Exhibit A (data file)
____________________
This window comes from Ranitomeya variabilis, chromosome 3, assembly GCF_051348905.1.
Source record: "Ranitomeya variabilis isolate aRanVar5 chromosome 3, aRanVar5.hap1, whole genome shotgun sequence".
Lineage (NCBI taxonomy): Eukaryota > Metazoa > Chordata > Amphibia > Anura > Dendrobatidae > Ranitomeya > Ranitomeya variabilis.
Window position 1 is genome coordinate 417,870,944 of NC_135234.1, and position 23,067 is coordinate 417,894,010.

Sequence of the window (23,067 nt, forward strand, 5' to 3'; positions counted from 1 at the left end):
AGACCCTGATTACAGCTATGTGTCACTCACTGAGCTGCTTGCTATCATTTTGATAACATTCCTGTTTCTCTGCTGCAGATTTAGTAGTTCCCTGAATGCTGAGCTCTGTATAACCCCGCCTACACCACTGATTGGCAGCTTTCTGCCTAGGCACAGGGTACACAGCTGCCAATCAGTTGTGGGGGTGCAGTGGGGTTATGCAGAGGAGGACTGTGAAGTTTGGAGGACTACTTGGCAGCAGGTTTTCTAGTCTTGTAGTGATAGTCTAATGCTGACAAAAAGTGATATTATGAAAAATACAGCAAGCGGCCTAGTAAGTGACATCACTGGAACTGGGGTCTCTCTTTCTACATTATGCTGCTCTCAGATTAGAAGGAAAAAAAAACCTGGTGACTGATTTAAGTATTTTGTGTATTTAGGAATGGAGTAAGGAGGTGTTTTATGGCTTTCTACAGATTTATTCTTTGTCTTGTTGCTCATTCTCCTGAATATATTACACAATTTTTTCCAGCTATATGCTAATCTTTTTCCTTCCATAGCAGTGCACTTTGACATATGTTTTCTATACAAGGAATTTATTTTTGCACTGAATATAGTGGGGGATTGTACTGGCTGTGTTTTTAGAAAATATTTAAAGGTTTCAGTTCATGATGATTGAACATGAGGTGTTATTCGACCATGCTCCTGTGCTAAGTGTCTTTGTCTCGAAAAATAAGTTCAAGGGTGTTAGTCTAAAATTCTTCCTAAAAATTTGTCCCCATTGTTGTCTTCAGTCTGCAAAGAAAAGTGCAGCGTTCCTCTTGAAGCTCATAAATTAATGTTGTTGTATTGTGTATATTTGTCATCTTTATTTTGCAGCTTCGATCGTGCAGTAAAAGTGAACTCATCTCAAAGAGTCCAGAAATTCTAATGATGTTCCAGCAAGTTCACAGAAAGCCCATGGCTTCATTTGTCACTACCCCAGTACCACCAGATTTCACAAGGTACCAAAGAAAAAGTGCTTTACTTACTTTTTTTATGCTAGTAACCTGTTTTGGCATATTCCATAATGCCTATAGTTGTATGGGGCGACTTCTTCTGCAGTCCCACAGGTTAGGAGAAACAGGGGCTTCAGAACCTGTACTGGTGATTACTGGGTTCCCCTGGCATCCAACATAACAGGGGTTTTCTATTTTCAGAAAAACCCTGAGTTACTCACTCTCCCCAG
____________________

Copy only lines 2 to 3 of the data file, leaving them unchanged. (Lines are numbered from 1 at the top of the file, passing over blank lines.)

Source record: "Ranitomeya variabilis isolate aRanVar5 chromosome 3, aRanVar5.hap1, whole genome shotgun sequence".
Lineage (NCBI taxonomy): Eukaryota > Metazoa > Chordata > Amphibia > Anura > Dendrobatidae > Ranitomeya > Ranitomeya variabilis.